This is far more of a reading list than the last one. Most of the books here were covered in the panel but a couple didn’t come up and have occurred to me since. One note before we dive in; included here are Amazon and, where possible, Comixology links. Please, if you have a local comic store and you like them, order from them. They’ll love you for it.
The novel series Roz referenced. In the Rhapsody of Blood books, she explores the consequences not just of immortality and superhumanity but of the ethical dilemmas that go hand in hand with those two concepts. The concept of ‘With great power comes great responsibility’ is, as said in the panel, central here.
The official biography of the greatest ruler Latveria ever had. Or the greatest villain the Fantastic Four ever faced. Or is it both?
The storyline Hazel mentioned where the X-Men are called to a small African nation to work out just what’s causing a violently destructive wave of apparent mutations amongst newborns.
The Kelly Sue DeConnick run that Roz and I touched on briefly. This is flat out one of my favorite series. Kelly Sue does an incredible job of getting inside Captain Marvel’s head and showing us that she’s a flawed, interesting, uncertain real person instead of the lingerie model/exposition device she was in the past. Compassionate, brutally honest and tackles a lot of the issues discussed in the panel head on.
Kamala Khan is the single greatest thing to happen to Marvel Comics since the turn of the century. At her core she’s a very similar character to Spider-Man; gifted, sweet, nerdy kid who gets powers. However, where Peter’s life is defined, a lot of the time, by tragedy, Kamala’s is defined by a frequently joyous struggle to balance her faith, her family and her powers. This is the best street level superhero book being published right now. Honest, compassionate, very funny and utterly unafraid to explore the difficulties it’s lead character faces. Absolutely essential.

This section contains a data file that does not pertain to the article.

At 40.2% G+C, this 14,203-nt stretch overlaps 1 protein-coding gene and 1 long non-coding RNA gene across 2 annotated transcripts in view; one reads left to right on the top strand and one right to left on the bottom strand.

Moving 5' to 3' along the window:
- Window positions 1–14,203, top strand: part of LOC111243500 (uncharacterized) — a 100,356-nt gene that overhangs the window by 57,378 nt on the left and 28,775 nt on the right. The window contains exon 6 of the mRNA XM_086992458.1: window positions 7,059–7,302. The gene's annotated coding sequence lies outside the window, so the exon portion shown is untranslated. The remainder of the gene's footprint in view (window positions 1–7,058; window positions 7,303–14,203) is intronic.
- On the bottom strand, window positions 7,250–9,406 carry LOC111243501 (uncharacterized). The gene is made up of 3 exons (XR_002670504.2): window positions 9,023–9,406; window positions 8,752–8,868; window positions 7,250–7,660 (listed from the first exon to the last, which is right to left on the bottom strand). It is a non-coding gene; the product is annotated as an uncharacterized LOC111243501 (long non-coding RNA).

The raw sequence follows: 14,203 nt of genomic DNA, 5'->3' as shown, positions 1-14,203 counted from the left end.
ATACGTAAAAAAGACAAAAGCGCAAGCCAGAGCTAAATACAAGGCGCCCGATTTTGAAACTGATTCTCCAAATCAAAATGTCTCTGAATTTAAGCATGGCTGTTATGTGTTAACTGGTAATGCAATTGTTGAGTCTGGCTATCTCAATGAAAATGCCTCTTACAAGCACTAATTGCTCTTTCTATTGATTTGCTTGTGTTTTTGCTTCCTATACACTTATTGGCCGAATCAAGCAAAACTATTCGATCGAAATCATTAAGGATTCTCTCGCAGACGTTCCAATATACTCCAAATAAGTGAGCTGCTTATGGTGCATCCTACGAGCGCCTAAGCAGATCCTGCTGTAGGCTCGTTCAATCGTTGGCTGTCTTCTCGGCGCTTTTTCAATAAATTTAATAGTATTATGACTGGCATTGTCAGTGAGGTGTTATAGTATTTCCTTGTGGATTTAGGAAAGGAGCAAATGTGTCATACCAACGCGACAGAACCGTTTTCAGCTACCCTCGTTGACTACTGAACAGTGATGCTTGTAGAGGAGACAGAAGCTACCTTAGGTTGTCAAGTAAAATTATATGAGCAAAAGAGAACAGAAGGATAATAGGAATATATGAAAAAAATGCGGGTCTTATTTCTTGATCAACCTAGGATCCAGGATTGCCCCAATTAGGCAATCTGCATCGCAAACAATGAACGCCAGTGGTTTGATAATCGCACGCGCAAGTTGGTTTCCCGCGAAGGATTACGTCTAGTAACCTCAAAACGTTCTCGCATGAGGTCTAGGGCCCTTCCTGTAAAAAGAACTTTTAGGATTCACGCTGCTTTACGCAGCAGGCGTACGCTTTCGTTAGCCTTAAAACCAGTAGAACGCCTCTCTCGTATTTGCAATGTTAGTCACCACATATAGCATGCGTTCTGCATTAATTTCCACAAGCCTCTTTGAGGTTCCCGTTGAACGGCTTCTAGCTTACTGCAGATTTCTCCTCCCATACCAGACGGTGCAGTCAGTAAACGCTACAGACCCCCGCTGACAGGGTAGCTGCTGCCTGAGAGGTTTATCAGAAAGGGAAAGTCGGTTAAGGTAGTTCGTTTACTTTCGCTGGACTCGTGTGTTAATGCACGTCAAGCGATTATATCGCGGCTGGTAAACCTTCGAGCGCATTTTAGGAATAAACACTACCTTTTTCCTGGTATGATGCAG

A book that puts the idea of humanitarianism and the price that can be paid by those on the ground front and center. Global Frequency has 1001 specialists. They could be your neighbour, they could be you. Their lives are completely normal until the odd looking phone they carry rings. When that happens, they know two things; the world is in danger and they’re one of the few people that can stop it. A vast sprint of ideas and comic styles written by Warren Ellis and illustrated by some of the best artists in the field. Endlessly humorous, dark, hopeful stuff.
The book that started Ellis’ fascination with the price of humanitarian intervention. Stormwatch are the UN’s Crisis Intervention Unit, tasked with rescuing people from superhuman incidents and punching the incident itself in the head until it dies. A multi-national group, Stormwatch are what I was talking about in the panel when I referenced the heroes who ‘stand on the wall’. Complex, exuberant stuff with a flawed final act that does nothing to damage just how good the rest of it is.
The sequel to Stormwatch, The Authority explores the consequences of what starts off as enlightened humanitarian superhuman aid and turns into something darker and far more interesting. This is a fascinating, vastly variable, often hard to read book. David wasn’t kidding when he pointed out how crunchingly unsubtle the Mark Millar run is for a start. But if you can make it through the textual turbulence this is an interesting, brave, surprisingly cold book.
This wasn’t covered in the panel but it’s another book that speaks to the big ethical issues that were. The 44th President of the US is given a letter by his predecessor on Inauguration Day. In it, the 43rd President confesses everything; there are aliens in the solar system. They’re building something. He thinks they’re hostile which is why he’s been a warmonger for eight years.
And the manned mission he sent to investigate the alien construct is due to arrive any day now.
Charles Soule’s script jumps between Earth and the mission to explore the consequences of political choice, the human cost of duty and isolation and how we cope with being far from home. It’s a vastly ambitious, vastly successful book and it’s an interesting, non-superheroic, take on what we looked at in the Panel.
Charles Soule again, with a year long run that stands with Ms Marvel as one of the definitive runs to date of 21st Century Marvel. It’s a book focused entirely on Jen as a lawyer and, through that, the human consequences of living in the Marvel universe. An intellectual property dispute over Iron Man technology, a Latverian defector and the perils of networking are all explored in a book that’s endlessly funny, sweet and whip smart.
There’s a ton of other stuff too, Ellis in particular is constantly circling back to the humanitarian consequences of innovation but that should keep you busy for a while. Now to go pitch that ‘Zenith as an oral history of Britain in the 1980s’ talk to Hazel for next year…